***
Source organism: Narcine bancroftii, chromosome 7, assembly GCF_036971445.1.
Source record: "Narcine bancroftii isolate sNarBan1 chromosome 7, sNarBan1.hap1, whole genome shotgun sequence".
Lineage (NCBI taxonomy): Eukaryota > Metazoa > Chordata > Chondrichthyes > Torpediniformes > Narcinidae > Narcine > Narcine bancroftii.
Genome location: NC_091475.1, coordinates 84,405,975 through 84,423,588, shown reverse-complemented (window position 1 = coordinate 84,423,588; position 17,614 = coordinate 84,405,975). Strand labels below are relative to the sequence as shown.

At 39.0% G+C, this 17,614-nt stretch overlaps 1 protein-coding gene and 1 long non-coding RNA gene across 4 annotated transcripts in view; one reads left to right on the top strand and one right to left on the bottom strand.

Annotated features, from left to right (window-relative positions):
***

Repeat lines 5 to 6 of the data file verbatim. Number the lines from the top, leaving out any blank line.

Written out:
At 39.0% G+C, this 17,614-nt stretch overlaps 1 protein-coding gene and 1 long non-coding RNA gene across 4 annotated transcripts in view; one reads left to right on the top strand and one right to left on the bottom strand.

Annotated features, from left to right (window-relative positions):